Rail Industry Focus

05.01.16

RDG must not use public money for ‘pro-privatisation publicity drives’

The Department for Transport (DfT) has insisted that public money is not being used to help private train operators make the case against renationalisation via the Rail Delivery Group (RDG).

In response to Labour fears that the cross-industry alliance was lobbying in the financial interests of operators and with a potential political bias, despite its public status, DfT permanent secretary Philip Rutnam requested that RDG develop a ‘communications protocol’ to promote neutrality.

Shadow transport secretary Lilian Greenwood MP raised the concerns in a letter in October, to which Rutnam responded in December. He said the new protocol would “balance RDG’s critically important leadership role in providing a collective voice for the rail industry with ensuring political impartiality in its communications activity”.

The group was set up in 2011, partly in response to the McNulty review on cost efficiency, to bring rail bodies together to enable short-term improvements and promote the long-term health of the railway – three years before Network Rail was reclassified as a public sector body in 2014.

Half of the RDG’s costs are now met through a Network Rail membership levy, with contributions rising to over £1.3m in 2014-15 compared to just £240,000 between 2012 and 2014 as a result of the group assuming responsibility for policy formulation and communications on behalf of the whole industry.

But Greenwood argued that RDG communications have adopted “a very strong stance” on the matter of rail ownership.  

In September, for example, it responded to Labour’s vote at its party conference in favour of renationalising the railways by claiming franchising “has been a huge success” and suggesting the industry’s “phenomenal turnaround” was only made possible due to this model.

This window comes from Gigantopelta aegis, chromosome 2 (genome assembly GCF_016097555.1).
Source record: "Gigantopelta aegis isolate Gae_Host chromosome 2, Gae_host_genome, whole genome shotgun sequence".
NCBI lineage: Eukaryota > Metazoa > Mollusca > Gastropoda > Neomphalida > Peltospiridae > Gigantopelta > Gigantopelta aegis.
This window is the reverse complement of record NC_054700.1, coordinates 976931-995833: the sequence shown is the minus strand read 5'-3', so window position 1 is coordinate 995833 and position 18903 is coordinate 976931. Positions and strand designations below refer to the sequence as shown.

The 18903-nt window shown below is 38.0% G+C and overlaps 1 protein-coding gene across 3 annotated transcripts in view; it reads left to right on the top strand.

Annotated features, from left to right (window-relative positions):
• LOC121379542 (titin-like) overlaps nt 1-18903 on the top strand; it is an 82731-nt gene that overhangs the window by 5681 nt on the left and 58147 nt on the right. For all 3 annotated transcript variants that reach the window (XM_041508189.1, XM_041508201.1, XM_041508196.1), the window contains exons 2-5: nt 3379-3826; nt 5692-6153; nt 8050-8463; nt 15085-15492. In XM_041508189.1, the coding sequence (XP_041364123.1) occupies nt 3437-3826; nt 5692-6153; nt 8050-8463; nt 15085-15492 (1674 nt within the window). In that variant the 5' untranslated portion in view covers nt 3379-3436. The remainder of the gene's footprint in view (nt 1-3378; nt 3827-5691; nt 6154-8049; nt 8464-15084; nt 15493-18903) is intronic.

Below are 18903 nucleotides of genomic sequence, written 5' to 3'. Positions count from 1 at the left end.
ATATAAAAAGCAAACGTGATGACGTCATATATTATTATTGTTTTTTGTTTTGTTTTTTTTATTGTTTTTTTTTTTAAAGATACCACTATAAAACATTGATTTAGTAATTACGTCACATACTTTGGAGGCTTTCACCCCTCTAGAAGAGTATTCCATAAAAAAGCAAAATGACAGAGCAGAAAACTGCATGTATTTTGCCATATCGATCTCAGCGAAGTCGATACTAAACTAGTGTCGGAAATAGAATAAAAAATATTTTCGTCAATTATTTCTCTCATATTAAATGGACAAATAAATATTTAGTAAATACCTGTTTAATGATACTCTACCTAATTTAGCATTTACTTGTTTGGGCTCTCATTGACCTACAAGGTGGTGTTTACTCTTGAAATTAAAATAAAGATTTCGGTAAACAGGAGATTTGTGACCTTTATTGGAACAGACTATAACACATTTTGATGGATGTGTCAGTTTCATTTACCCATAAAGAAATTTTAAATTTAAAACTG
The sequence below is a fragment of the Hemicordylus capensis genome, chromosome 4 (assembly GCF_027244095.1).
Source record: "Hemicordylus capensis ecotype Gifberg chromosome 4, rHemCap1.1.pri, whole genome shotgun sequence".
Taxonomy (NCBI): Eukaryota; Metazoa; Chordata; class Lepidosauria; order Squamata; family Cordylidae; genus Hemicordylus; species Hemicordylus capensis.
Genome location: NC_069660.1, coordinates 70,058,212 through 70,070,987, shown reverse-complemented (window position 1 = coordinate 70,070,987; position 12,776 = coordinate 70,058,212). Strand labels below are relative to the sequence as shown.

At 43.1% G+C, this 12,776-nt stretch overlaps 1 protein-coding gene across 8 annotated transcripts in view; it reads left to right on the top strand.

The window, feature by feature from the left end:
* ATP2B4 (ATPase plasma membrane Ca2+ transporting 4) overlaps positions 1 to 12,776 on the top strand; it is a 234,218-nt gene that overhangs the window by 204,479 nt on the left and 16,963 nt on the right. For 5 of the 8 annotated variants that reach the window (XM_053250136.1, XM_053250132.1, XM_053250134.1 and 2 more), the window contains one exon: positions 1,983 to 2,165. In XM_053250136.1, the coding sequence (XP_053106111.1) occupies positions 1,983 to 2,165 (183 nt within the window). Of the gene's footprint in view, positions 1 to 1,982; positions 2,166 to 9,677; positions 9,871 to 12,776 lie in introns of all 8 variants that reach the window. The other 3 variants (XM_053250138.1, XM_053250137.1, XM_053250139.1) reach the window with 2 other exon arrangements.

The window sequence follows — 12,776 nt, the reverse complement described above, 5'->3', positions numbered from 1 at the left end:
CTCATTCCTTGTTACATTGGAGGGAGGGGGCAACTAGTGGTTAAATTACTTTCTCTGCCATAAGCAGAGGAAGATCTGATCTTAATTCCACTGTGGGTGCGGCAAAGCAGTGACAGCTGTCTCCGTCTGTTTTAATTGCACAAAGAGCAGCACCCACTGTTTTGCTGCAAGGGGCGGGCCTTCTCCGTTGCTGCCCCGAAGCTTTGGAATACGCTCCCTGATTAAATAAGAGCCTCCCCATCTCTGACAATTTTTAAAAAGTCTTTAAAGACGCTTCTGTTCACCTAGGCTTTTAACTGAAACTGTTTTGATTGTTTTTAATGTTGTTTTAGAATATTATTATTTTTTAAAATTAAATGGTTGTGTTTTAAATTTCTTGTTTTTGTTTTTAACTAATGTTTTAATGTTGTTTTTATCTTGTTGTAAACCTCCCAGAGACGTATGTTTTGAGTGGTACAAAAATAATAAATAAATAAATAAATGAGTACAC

Then in October, it highlighted how the Competition and Markets Authority rail competition review “recognised the value delivered by the partnership between the public and private sectors” in the industry.

In her letter to Rutnam, Greenwood said: “I do not dispute the core department’s duty to adopt a position on the franchising of public services, acting as it is under the direction of ministers.

“I do question whether it is appropriate to use public money to influence the political debate around rail ownership in coordination with the operating groups who have a private interest in this area of policy development.”

According to Rutnam, RDG already “regularly reviews its communications” to ensure it reflects the interests of all members, including Network Rail and franchised, freight and open access operators.

This is now listed as a commitment in the group’s protocol, published soon after Greenwood’s letter: “RDG will at all times demonstrate propriety in communications activity, ensuring it is objective in both tone and content. In purdah, it will take particular caution not to communicate in ways which could give rise to criticism of party political bias or that public resources are being used for party political purposes.”